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Talk on “Na-Ion Batteries for Grid-Scale Energy Storage”
Friday 23rd June @ 2:00 pm - 3:00 pm
Prof Yong Sheng Hu of the Institute of Physics, Chinese Academy of Sciences, is an Advanced Newton Fellow in Prof. Titirici’s group at Queen Mary University of London. He will give a talk on Friday 23 of June@2pm in Joseph Priestley Building, 3-rd Floor, Nanoforce Seminar Room, Queen Mary University of London, Mile End Campus.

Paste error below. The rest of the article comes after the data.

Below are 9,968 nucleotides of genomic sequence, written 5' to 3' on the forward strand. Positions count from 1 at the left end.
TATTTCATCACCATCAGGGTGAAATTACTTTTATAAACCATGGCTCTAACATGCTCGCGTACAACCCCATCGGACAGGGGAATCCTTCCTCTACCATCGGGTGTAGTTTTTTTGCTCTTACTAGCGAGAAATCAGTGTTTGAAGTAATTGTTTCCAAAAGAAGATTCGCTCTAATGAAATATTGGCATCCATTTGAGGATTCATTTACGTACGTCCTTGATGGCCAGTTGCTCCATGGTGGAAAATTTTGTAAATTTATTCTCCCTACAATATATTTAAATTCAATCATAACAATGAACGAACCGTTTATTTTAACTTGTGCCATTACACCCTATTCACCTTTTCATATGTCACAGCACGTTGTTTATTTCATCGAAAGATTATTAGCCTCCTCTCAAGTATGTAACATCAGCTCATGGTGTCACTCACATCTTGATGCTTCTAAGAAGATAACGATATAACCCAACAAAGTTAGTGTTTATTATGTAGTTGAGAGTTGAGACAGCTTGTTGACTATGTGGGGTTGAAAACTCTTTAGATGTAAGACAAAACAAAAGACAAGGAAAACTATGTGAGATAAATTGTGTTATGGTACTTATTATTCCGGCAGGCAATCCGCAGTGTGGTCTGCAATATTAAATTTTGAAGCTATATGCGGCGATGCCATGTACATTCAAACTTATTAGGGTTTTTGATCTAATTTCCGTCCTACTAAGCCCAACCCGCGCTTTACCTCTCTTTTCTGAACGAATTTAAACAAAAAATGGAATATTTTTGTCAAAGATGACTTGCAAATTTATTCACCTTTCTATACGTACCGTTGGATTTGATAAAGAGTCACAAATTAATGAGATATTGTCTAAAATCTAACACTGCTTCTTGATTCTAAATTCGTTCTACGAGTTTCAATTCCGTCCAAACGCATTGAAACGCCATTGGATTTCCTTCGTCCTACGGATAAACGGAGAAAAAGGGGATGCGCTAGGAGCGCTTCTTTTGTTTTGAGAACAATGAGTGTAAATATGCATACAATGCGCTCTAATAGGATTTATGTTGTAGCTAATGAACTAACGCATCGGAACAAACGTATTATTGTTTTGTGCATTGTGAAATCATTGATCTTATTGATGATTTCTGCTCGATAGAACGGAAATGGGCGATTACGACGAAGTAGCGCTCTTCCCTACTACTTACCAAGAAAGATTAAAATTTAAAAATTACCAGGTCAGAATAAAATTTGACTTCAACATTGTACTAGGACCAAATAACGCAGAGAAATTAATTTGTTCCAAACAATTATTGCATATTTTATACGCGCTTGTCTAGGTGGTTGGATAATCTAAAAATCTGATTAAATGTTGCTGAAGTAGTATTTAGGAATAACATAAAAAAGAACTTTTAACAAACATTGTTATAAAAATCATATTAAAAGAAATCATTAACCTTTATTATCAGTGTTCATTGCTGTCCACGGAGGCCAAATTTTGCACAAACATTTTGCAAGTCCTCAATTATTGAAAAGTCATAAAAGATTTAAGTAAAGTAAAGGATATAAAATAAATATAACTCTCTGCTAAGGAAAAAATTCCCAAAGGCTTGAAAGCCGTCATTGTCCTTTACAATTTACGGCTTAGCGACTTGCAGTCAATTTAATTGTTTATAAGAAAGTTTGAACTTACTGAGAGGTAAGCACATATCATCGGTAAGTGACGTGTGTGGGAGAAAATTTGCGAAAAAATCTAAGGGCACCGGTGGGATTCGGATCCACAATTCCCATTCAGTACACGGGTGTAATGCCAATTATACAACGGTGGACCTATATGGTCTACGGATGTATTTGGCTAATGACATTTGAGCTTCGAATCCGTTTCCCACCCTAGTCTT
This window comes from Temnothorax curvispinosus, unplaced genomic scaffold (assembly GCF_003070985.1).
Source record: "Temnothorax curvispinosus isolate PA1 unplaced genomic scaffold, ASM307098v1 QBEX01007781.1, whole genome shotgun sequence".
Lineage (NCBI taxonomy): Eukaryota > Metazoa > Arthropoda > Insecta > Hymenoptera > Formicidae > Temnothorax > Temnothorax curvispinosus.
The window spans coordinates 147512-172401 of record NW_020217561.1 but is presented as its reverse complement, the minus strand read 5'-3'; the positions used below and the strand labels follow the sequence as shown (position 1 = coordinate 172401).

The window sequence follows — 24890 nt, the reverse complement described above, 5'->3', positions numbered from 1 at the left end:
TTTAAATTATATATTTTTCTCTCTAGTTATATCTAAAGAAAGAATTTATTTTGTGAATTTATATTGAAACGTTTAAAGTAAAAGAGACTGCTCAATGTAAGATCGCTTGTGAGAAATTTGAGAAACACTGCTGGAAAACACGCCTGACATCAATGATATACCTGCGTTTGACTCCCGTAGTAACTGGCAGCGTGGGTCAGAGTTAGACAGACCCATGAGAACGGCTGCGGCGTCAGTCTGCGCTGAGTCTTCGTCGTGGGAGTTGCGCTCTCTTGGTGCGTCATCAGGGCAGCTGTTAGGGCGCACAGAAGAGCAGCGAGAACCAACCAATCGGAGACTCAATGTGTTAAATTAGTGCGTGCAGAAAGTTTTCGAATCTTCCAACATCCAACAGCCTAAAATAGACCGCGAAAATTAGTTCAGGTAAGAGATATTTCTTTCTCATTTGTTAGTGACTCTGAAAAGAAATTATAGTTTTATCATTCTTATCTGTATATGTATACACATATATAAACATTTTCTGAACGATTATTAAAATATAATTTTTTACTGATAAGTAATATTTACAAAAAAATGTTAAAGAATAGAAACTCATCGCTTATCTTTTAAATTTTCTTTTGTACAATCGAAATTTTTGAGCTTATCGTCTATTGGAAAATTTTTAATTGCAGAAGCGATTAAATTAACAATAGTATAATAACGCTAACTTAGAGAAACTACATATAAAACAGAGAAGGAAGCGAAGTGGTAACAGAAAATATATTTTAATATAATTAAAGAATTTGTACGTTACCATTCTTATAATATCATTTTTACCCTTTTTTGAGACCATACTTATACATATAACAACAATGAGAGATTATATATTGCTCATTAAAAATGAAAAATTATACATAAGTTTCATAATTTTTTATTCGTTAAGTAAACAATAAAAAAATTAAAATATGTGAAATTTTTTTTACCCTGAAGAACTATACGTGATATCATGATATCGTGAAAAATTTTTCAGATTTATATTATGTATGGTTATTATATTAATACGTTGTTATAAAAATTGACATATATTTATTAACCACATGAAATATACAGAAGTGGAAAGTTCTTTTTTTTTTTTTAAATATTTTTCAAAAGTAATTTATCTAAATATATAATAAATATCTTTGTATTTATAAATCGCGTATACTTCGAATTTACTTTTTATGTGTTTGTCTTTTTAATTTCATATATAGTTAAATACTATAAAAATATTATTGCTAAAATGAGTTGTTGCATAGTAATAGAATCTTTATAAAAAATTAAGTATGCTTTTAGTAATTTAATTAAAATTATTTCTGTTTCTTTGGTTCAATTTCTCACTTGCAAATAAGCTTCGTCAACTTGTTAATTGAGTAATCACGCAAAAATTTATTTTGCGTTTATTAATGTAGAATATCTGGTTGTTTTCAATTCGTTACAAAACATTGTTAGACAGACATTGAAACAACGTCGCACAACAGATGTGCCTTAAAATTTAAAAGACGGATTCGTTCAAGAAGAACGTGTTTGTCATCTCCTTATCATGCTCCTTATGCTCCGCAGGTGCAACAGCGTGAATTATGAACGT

Abstract: With the tremendous development of renewable energies such as solar and wind powers, the smooth integration of their energies into the grid, thus improving the grid reliability and utilisation, critically needs large-scale energy storage systems with long life, high efficiency, high safety and low cost. Among the various energy storage technologies, electrochemical approach represents one of the most promising means to store the electricity in large-scale because of the flexibility, high energy conversion efficiency and simple maintenance. Lithium-ion batteries have been explored as power sources for various types of important applications, such as portable electric devices and electrical vehicles. However, the rarity and non-uniform distribution of lithium in the Earth’s crust may not simultaneously support these two important application areas: electric vehicles and renewable energy. Alternatively, Na-ion batteries have been reconsidered particularly for renewable energy, where cost and cycle life are more critical factors than energy density due to the abundant sodium resources and low cost as well as similar “rocking-chair” Na storage mechanism as Li. Furthermore, we can use Na+ ions as the charge carrier to explore new chemistry and new materials to further decrease the cost. For example, Na cannot form the alloy with Al, therefore Al foil can be used as the current collector for the anode without the overdischarge problem. In this talk, I will focus on a series of Na-Cu-Fe-Mn-O cathode and a superior low cost amorphous carbon anode made from renewable biomass and coal. Based on the above results, prototype Na-ion cells were constructed. I will also show the electrochemical and safety performance of Na-ion pouch cells. Finally, the materials cost of the Na-ion pouch cell is estimated and compared with LiFePO4/graphite systems.